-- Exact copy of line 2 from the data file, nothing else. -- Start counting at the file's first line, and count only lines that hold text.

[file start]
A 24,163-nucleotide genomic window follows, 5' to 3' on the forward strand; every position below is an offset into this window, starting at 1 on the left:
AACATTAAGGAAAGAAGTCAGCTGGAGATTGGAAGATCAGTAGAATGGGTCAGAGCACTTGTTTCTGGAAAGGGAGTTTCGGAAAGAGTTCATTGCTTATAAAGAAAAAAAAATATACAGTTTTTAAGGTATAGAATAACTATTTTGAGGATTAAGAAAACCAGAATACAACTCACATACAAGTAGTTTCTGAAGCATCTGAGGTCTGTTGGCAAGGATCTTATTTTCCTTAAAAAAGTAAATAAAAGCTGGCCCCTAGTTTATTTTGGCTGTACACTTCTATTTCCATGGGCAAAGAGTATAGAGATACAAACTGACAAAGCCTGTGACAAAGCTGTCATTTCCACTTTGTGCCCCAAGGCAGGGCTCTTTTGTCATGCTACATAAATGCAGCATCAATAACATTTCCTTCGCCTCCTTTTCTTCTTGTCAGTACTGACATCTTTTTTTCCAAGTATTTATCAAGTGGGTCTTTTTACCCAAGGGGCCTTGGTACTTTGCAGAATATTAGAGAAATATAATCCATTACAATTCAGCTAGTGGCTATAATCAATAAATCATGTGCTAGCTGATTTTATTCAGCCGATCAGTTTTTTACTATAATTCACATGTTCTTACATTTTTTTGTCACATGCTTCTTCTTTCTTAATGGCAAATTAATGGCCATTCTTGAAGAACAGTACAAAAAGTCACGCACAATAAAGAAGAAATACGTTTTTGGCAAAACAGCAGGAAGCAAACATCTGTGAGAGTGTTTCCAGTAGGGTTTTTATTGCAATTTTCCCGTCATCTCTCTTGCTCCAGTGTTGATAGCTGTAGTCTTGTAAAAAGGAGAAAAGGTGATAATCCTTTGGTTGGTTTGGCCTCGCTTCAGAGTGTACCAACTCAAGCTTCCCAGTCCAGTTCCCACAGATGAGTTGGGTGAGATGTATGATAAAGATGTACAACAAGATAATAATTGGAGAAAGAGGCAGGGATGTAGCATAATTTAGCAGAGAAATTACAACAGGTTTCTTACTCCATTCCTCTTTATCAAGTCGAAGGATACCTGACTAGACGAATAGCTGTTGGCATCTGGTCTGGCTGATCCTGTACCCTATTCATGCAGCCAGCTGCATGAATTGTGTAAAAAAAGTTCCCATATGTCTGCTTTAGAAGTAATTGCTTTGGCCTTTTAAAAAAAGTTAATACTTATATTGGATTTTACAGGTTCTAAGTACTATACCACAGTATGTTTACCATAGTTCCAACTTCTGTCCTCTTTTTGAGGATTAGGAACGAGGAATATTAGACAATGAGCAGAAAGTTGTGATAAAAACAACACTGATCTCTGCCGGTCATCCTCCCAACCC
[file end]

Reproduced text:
AACATTAAGGAAAGAAGTCAGCTGGAGATTGGAAGATCAGTAGAATGGGTCAGAGCACTTGTTTCTGGAAAGGGAGTTTCGGAAAGAGTTCATTGCTTATAAAGAAAAAAAAATATACAGTTTTTAAGGTATAGAATAACTATTTTGAGGATTAAGAAAACCAGAATACAACTCACATACAAGTAGTTTCTGAAGCATCTGAGGTCTGTTGGCAAGGATCTTATTTTCCTTAAAAAAGTAAATAAAAGCTGGCCCCTAGTTTATTTTGGCTGTACACTTCTATTTCCATGGGCAAAGAGTATAGAGATACAAACTGACAAAGCCTGTGACAAAGCTGTCATTTCCACTTTGTGCCCCAAGGCAGGGCTCTTTTGTCATGCTACATAAATGCAGCATCAATAACATTTCCTTCGCCTCCTTTTCTTCTTGTCAGTACTGACATCTTTTTTTCCAAGTATTTATCAAGTGGGTCTTTTTACCCAAGGGGCCTTGGTACTTTGCAGAATATTAGAGAAATATAATCCATTACAATTCAGCTAGTGGCTATAATCAATAAATCATGTGCTAGCTGATTTTATTCAGCCGATCAGTTTTTTACTATAATTCACATGTTCTTACATTTTTTTGTCACATGCTTCTTCTTTCTTAATGGCAAATTAATGGCCATTCTTGAAGAACAGTACAAAAAGTCACGCACAATAAAGAAGAAATACGTTTTTGGCAAAACAGCAGGAAGCAAACATCTGTGAGAGTGTTTCCAGTAGGGTTTTTATTGCAATTTTCCCGTCATCTCTCTTGCTCCAGTGTTGATAGCTGTAGTCTTGTAAAAAGGAGAAAAGGTGATAATCCTTTGGTTGGTTTGGCCTCGCTTCAGAGTGTACCAACTCAAGCTTCCCAGTCCAGTTCCCACAGATGAGTTGGGTGAGATGTATGATAAAGATGTACAACAAGATAATAATTGGAGAAAGAGGCAGGGATGTAGCATAATTTAGCAGAGAAATTACAACAGGTTTCTTACTCCATTCCTCTTTATCAAGTCGAAGGATACCTGACTAGACGAATAGCTGTTGGCATCTGGTCTGGCTGATCCTGTACCCTATTCATGCAGCCAGCTGCATGAATTGTGTAAAAAAAGTTCCCATATGTCTGCTTTAGAAGTAATTGCTTTGGCCTTTTAAAAAAAGTTAATACTTATATTGGATTTTACAGGTTCTAAGTACTATACCACAGTATGTTTACCATAGTTCCAACTTCTGTCCTCTTTTTGAGGATTAGGAACGAGGAATATTAGACAATGAGCAGAAAGTTGTGATAAAAACAACACTGATCTCTGCCGGTCATCCTCCCAACCC